• 8 oz dried whole peas
  • 4 oz chopped onion
  • 4 oz chopped carrots
  • 4 oz chopped celery
  • 6 oz chopped turnip
  • 1 tsp crushed dried rosemary
  • 1 tsp dried thyme
  • 1 tsp roasted garlic flakes
  • 1 bay leaf
  • 1 meaty ham bone
  • Water, as needed
  • Salt & pepper, as desired


  1. Combine peas, onion, carrots, celery, turnip, rosemary, thyme, garlic, and bay in slow cooker insert. Nestle in ham bone and add water until the pea mixture is covered.
  2. Cover and cook on Low 8-10 hours or until peas are tender.
  3. Remove ham bone from slow cooker. Pull meat from bone, discarding bone and other inedible/undesirable bits. Stir ham into soup.
  4. Add more water to soup, if too thick. Season with salt and pepper, as desired, and serve.

I've only recently "discovered" turnips. Probably because I was so resistant to rutabaga for so long -- I just lumped them in together as dreadful root vegetables. But rutabagas and turnips turn out to be delicious. Like broccoli and Brussels sprouts, turnips are in the cruciferous vegetable family and are a great source of minerals, antioxidants, and dietary fiber while being very low calorie. One of my friends uses them as a potato-substitute, as she is allergic to potatoes, and I'm kind-of tempted to try ricing a few, like cauliflower, to see what that's like.


Wordless Wednesday: Postcards

Postcards to my senators & representatives -- part of the 10 Actions for the
First 100 Days
campaign. Because a woman's work is never done.


The Star-Touched Queen by Roshani Chokshi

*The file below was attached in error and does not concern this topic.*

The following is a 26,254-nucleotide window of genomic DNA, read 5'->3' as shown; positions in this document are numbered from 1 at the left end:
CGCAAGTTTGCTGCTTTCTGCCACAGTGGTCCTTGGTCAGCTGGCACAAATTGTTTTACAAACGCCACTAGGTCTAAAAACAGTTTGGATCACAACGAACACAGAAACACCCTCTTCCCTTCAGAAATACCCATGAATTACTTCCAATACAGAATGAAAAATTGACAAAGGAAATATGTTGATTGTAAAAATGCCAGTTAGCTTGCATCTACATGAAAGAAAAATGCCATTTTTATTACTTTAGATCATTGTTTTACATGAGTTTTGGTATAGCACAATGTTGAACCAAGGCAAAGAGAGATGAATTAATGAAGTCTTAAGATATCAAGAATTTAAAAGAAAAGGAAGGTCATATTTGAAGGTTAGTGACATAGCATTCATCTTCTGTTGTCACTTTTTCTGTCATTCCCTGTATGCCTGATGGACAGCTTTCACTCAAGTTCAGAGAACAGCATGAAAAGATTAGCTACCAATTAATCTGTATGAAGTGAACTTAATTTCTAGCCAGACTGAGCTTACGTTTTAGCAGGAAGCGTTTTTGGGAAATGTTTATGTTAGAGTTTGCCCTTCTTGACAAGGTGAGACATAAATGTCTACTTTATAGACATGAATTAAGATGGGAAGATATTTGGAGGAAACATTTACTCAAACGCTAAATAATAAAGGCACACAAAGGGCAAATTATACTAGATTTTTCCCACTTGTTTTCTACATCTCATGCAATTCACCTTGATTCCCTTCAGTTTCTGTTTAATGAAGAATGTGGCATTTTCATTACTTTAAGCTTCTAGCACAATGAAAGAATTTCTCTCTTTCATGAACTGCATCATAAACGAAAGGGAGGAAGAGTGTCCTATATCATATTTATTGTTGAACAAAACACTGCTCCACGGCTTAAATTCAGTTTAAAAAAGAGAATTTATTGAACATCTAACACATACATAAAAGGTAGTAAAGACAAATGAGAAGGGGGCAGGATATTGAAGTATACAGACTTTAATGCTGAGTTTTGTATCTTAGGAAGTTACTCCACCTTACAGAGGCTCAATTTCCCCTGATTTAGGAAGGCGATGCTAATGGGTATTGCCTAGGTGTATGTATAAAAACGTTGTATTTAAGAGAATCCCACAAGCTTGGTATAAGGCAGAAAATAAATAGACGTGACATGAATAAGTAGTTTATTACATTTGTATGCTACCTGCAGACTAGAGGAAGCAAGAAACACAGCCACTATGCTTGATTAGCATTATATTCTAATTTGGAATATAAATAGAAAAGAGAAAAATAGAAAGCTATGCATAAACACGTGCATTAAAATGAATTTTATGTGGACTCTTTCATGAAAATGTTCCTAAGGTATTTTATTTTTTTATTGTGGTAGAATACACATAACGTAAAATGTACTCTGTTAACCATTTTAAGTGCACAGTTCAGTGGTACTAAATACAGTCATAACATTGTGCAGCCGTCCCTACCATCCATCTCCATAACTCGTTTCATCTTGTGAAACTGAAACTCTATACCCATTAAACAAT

Princess Maya's birth was the death of her mother. Raised in a court that believes her curst by the stars and accordingly treats her poorly, at best, Maya's only dream has been to survive long enough in the royal harem to become a scholarly old maid, left alone to her own devices.

Then her father, the King, gets it in his head to marry his wholly unmarriageable, thoroughly star-curst daughter off to one of the neighboring countries (any one of the neighboring countries at that) to "forge peace." While Maya gets her pick of the eligible men, she still must chose one and then kill herself. For the good of all, you know. Great plan, Dad.

But then ... there's betrayal. And salvation. And the quickest marriage ceremony the world ever saw. And running. And magic tapestries. And locked doors. And ... so much happens that I can't tell you about because SPOILERS.

The Star-Touched Queen is Eros and Psyche, Bluebeard's Wife, Goblin Market, and a dozen other tales reforged into one darkly sparkling gem of a novel. A rich, vibrant book rife with flowery prose and secrets ... yum. Go. Read. It. (Yes, it's frequently shelved in YA, but it will please any adult lover of romantic fantasy).

The Star-Touched Queen by Roshani Chokshi (St. Martin's Griffin, 2016)


Easy Chicken With Artichokes & Sun-dried Tomatoes

This is an easy dump-and-go end-of-the week dish for when you need to eat but don't necessarily feel like cooking. It's made up of pantry staples and takes less than 15 minutes to assemble and get in the oven. Leaving plenty of time to get on with reading James Essinger's extremely interesting Ada's Algorithm: How Lord Byron's Daughter Ada Lovelace Launched the Digital Age.

Baked Chicken Thighs With Artichokes & Sun-dried Tomatoes

Yield: Serves 3


  • 6 boneless skinless chicken thighs
  • 1 small red onion cut into eighths
  • 2 roasted peppers, drained and chopped
  • 8 oz baby artichokes, drained and halved
  • 1 Tbsp capers, drained & rinsed
  • 8 oil-packed sun-dried tomato halves
  • ¼ cup olive oil
  • 1 Tbsp salt-free Italian seasoning blend
  • ¼ tsp sea salt
  • ¼ tsp black pepper


  1. Preheat oven to 425°F. Lightly brush a baking dish with a little olive oil.
  2. Combine all ingredients in the baking dish.
  3. Bake 25 minutes, uncovered, or until chicken reaches 165°F.